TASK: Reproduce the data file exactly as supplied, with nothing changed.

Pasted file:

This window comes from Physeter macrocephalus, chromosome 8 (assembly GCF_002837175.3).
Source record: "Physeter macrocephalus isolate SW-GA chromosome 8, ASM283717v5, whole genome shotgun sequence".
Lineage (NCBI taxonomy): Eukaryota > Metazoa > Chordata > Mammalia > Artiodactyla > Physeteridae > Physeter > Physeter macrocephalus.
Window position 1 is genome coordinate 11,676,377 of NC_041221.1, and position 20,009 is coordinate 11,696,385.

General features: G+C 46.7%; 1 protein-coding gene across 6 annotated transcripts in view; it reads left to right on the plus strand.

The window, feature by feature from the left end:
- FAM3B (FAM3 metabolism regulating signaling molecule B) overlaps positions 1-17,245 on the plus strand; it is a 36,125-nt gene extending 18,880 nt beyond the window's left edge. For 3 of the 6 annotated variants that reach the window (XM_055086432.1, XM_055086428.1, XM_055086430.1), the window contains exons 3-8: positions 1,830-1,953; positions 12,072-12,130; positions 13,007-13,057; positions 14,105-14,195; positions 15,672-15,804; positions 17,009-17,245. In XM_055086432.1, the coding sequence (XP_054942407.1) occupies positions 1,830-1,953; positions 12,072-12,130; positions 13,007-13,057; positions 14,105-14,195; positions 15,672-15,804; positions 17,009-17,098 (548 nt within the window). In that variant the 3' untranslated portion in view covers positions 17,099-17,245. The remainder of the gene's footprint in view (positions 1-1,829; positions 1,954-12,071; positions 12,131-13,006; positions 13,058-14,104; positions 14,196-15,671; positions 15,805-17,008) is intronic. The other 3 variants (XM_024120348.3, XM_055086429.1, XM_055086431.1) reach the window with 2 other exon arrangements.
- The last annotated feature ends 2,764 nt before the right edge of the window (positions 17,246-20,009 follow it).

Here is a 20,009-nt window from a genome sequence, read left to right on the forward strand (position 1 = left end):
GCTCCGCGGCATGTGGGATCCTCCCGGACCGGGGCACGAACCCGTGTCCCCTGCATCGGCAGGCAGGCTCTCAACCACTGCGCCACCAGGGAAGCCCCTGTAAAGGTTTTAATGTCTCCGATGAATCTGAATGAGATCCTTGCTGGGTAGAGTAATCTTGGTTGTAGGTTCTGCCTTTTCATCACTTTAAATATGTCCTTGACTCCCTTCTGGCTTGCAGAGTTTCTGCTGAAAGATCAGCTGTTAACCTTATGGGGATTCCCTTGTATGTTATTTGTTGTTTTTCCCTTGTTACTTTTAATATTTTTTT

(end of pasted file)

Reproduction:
This window comes from Physeter macrocephalus, chromosome 8 (assembly GCF_002837175.3).
Source record: "Physeter macrocephalus isolate SW-GA chromosome 8, ASM283717v5, whole genome shotgun sequence".
Lineage (NCBI taxonomy): Eukaryota > Metazoa > Chordata > Mammalia > Artiodactyla > Physeteridae > Physeter > Physeter macrocephalus.
Window position 1 is genome coordinate 11,676,377 of NC_041221.1, and position 20,009 is coordinate 11,696,385.

General features: G+C 46.7%; 1 protein-coding gene across 6 annotated transcripts in view; it reads left to right on the plus strand.

The window, feature by feature from the left end:
- FAM3B (FAM3 metabolism regulating signaling molecule B) overlaps positions 1-17,245 on the plus strand; it is a 36,125-nt gene extending 18,880 nt beyond the window's left edge. For 3 of the 6 annotated variants that reach the window (XM_055086432.1, XM_055086428.1, XM_055086430.1), the window contains exons 3-8: positions 1,830-1,953; positions 12,072-12,130; positions 13,007-13,057; positions 14,105-14,195; positions 15,672-15,804; positions 17,009-17,245. In XM_055086432.1, the coding sequence (XP_054942407.1) occupies positions 1,830-1,953; positions 12,072-12,130; positions 13,007-13,057; positions 14,105-14,195; positions 15,672-15,804; positions 17,009-17,098 (548 nt within the window). In that variant the 3' untranslated portion in view covers positions 17,099-17,245. The remainder of the gene's footprint in view (positions 1-1,829; positions 1,954-12,071; positions 12,131-13,006; positions 13,058-14,104; positions 14,196-15,671; positions 15,805-17,008) is intronic. The other 3 variants (XM_024120348.3, XM_055086429.1, XM_055086431.1) reach the window with 2 other exon arrangements.
- The last annotated feature ends 2,764 nt before the right edge of the window (positions 17,246-20,009 follow it).

Here is a 20,009-nt window from a genome sequence, read left to right on the forward strand (position 1 = left end):
GCTCCGCGGCATGTGGGATCCTCCCGGACCGGGGCACGAACCCGTGTCCCCTGCATCGGCAGGCAGGCTCTCAACCACTGCGCCACCAGGGAAGCCCCTGTAAAGGTTTTAATGTCTCCGATGAATCTGAATGAGATCCTTGCTGGGTAGAGTAATCTTGGTTGTAGGTTCTGCCTTTTCATCACTTTAAATATGTCCTTGACTCCCTTCTGGCTTGCAGAGTTTCTGCTGAAAGATCAGCTGTTAACCTTATGGGGATTCCCTTGTATGTTATTTGTTGTTTTTCCCTTGTTACTTTTAATATTTTTTT